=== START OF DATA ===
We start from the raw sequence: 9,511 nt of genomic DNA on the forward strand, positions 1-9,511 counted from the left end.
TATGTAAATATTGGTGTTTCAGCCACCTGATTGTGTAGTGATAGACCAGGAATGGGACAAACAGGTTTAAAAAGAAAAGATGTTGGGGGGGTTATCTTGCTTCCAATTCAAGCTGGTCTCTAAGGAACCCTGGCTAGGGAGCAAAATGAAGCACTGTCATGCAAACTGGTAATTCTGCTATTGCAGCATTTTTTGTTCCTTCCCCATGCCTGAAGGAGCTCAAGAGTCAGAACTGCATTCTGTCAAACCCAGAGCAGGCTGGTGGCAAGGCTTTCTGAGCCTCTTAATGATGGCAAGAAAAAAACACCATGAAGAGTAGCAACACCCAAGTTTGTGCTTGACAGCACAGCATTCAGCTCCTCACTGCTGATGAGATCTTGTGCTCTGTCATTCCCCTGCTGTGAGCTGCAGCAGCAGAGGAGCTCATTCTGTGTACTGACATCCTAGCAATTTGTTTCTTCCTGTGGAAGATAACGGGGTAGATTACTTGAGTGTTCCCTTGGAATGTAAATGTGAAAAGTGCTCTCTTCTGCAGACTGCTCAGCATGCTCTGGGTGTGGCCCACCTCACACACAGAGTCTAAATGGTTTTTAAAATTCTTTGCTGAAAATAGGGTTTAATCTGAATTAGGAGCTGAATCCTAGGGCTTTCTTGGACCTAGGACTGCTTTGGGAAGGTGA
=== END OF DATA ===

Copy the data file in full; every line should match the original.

We start from the raw sequence: 9,511 nt of genomic DNA on the forward strand, positions 1-9,511 counted from the left end.
TATGTAAATATTGGTGTTTCAGCCACCTGATTGTGTAGTGATAGACCAGGAATGGGACAAACAGGTTTAAAAAGAAAAGATGTTGGGGGGGTTATCTTGCTTCCAATTCAAGCTGGTCTCTAAGGAACCCTGGCTAGGGAGCAAAATGAAGCACTGTCATGCAAACTGGTAATTCTGCTATTGCAGCATTTTTTGTTCCTTCCCCATGCCTGAAGGAGCTCAAGAGTCAGAACTGCATTCTGTCAAACCCAGAGCAGGCTGGTGGCAAGGCTTTCTGAGCCTCTTAATGATGGCAAGAAAAAAACACCATGAAGAGTAGCAACACCCAAGTTTGTGCTTGACAGCACAGCATTCAGCTCCTCACTGCTGATGAGATCTTGTGCTCTGTCATTCCCCTGCTGTGAGCTGCAGCAGCAGAGGAGCTCATTCTGTGTACTGACATCCTAGCAATTTGTTTCTTCCTGTGGAAGATAACGGGGTAGATTACTTGAGTGTTCCCTTGGAATGTAAATGTGAAAAGTGCTCTCTTCTGCAGACTGCTCAGCATGCTCTGGGTGTGGCCCACCTCACACACAGAGTCTAAATGGTTTTTAAAATTCTTTGCTGAAAATAGGGTTTAATCTGAATTAGGAGCTGAATCCTAGGGCTTTCTTGGACCTAGGACTGCTTTGGGAAGGTGA